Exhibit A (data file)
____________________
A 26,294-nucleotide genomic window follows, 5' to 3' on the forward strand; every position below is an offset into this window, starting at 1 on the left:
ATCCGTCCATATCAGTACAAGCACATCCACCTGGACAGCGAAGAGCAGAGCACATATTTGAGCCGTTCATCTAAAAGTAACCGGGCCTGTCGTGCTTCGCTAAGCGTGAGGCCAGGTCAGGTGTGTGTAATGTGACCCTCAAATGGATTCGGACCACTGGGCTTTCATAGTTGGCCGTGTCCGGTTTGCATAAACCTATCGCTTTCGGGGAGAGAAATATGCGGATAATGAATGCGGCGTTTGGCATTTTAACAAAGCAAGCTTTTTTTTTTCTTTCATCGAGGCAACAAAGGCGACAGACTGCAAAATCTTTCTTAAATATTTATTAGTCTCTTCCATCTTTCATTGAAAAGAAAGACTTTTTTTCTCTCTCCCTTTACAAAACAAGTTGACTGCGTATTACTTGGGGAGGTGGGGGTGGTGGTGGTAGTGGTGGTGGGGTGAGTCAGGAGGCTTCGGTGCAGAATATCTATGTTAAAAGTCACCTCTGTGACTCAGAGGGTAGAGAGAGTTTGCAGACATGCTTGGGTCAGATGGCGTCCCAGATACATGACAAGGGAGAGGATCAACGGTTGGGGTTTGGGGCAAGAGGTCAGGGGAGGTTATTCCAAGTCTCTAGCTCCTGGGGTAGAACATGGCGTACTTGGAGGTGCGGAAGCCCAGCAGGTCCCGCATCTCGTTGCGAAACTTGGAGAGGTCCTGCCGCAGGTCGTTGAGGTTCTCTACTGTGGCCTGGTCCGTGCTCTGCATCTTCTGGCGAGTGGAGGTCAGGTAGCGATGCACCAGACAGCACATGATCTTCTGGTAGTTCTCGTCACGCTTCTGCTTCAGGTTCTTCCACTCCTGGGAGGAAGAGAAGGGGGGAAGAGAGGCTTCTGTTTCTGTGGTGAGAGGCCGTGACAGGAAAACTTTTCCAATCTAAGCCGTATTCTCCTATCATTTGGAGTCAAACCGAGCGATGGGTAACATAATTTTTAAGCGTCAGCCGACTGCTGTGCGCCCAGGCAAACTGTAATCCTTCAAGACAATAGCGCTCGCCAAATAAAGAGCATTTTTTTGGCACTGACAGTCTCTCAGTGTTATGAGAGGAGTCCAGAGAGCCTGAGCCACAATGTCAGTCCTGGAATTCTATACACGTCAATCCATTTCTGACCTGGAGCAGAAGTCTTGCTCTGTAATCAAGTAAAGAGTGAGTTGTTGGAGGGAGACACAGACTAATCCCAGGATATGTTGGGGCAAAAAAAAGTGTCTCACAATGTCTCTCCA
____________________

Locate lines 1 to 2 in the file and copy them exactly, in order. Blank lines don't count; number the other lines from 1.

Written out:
A 26,294-nucleotide genomic window follows, 5' to 3' on the forward strand; every position below is an offset into this window, starting at 1 on the left:
ATCCGTCCATATCAGTACAAGCACATCCACCTGGACAGCGAAGAGCAGAGCACATATTTGAGCCGTTCATCTAAAAGTAACCGGGCCTGTCGTGCTTCGCTAAGCGTGAGGCCAGGTCAGGTGTGTGTAATGTGACCCTCAAATGGATTCGGACCACTGGGCTTTCATAGTTGGCCGTGTCCGGTTTGCATAAACCTATCGCTTTCGGGGAGAGAAATATGCGGATAATGAATGCGGCGTTTGGCATTTTAACAAAGCAAGCTTTTTTTTTTCTTTCATCGAGGCAACAAAGGCGACAGACTGCAAAATCTTTCTTAAATATTTATTAGTCTCTTCCATCTTTCATTGAAAAGAAAGACTTTTTTTCTCTCTCCCTTTACAAAACAAGTTGACTGCGTATTACTTGGGGAGGTGGGGGTGGTGGTGGTAGTGGTGGTGGGGTGAGTCAGGAGGCTTCGGTGCAGAATATCTATGTTAAAAGTCACCTCTGTGACTCAGAGGGTAGAGAGAGTTTGCAGACATGCTTGGGTCAGATGGCGTCCCAGATACATGACAAGGGAGAGGATCAACGGTTGGGGTTTGGGGCAAGAGGTCAGGGGAGGTTATTCCAAGTCTCTAGCTCCTGGGGTAGAACATGGCGTACTTGGAGGTGCGGAAGCCCAGCAGGTCCCGCATCTCGTTGCGAAACTTGGAGAGGTCCTGCCGCAGGTCGTTGAGGTTCTCTACTGTGGCCTGGTCCGTGCTCTGCATCTTCTGGCGAGTGGAGGTCAGGTAGCGATGCACCAGACAGCACATGATCTTCTGGTAGTTCTCGTCACGCTTCTGCTTCAGGTTCTTCCACTCCTGGGAGGAAGAGAAGGGGGGAAGAGAGGCTTCTGTTTCTGTGGTGAGAGGCCGTGACAGGAAAACTTTTCCAATCTAAGCCGTATTCTCCTATCATTTGGAGTCAAACCGAGCGATGGGTAACATAATTTTTAAGCGTCAGCCGACTGCTGTGCGCCCAGGCAAACTGTAATCCTTCAAGACAATAGCGCTCGCCAAATAAAGAGCATTTTTTTGGCACTGACAGTCTCTCAGTGTTATGAGAGGAGTCCAGAGAGCCTGAGCCACAATGTCAGTCCTGGAATTCTATACACGTCAATCCATTTCTGACCTGGAGCAGAAGTCTTGCTCTGTAATCAAGTAAAGAGTGAGTTGTTGGAGGGAGACACAGACTAATCCCAGGATATGTTGGGGCAAAAAAAAGTGTCTCACAATGTCTCTCCA